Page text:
Scientist say it's healthier not to switch the clock

Weekend time change can bring confusion and health issues

Time change is an inconvenience for some and scientists say a greater risk to public health.
Time change is an inconvenience for some and scientists say a greater risk to public health.

JACKSONVILLE, Fla – Time to get adjusted to a new sleep pattern this weekend as we switch our clocks back one hour Sunday night. 

We are in Daylight Saving Time, otherwise known as summer time, and we leave it behind this weekend for Standard Time.

The tilt of the Earth's axis in the northern hemisphere angles us away from the sun as the planet revolves around the star. 

Days are getting shorter so that by the end of December Jacksonville has about 4 hours less sunlight than the longest day of the year on June 21.

The time shift is more than a lifestyle inconvenience, public health is at risk: switching twice per year results in more accidents and heart attacks afterwards.

There is a national proposal led by Senator Marco Rubio to stop the time switch by adopting permanent daylight-saving time.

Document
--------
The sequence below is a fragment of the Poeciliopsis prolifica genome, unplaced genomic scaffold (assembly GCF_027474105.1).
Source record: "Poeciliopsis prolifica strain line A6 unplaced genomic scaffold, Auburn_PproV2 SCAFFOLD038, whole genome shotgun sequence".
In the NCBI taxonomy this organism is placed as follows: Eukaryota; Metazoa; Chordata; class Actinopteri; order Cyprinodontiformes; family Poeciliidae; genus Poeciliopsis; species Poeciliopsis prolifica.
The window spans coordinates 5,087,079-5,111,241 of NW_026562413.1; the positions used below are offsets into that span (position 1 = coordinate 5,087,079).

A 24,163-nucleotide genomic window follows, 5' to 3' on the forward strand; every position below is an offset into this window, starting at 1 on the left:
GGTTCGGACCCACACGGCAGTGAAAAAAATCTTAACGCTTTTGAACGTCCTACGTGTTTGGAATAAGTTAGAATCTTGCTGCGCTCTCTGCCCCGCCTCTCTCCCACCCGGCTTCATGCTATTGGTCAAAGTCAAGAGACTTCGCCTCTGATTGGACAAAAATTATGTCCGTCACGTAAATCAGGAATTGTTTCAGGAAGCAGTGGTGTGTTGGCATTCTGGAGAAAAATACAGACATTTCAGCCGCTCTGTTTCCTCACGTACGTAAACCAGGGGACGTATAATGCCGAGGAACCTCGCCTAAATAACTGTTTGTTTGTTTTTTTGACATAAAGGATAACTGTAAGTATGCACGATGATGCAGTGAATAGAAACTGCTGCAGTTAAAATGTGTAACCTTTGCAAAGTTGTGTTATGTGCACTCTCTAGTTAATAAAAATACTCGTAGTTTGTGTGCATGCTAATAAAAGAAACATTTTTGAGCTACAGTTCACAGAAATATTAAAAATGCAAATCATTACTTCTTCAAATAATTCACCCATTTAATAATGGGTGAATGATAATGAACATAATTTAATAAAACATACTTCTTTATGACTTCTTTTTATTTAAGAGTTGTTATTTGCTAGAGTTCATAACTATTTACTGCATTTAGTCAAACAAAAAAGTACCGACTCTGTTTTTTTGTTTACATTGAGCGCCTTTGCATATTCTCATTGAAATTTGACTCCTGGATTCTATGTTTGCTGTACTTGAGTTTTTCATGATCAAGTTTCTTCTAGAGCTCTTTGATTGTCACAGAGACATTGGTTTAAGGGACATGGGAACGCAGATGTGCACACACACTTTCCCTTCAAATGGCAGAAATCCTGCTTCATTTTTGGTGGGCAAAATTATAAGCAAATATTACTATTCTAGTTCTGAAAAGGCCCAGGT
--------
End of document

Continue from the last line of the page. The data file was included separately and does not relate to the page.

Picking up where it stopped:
But this brings dark mornings that can be unhealthy and dangerous.

Florida had used year-round daylight saving once in 1974, during President Nixon's attempt to end an energy crisis but it faced backlash after several children died in traffic accidents going to school in darkness.

Thousands of scientists propose abolishing Daylight Saving Time altogether saying Standard Time is better since waking up to morning light is essential to our internal clocks and proper sleep.

Without it people are more susceptible to cancer, diabetes, and obesity.

The Society for Research on Biological Rhythms will be hosting an Ask Me Anything (AMA) session on Reddit on Friday, November 1 from 3 pm – 6 pm (ET), during which they will address your related questions on the impacts of time change on health.

Approximately 70 countries utilize Daylight Saving Time but Japan, India, and China are the only major industrialized countries that do not observe some form of daylight saving.

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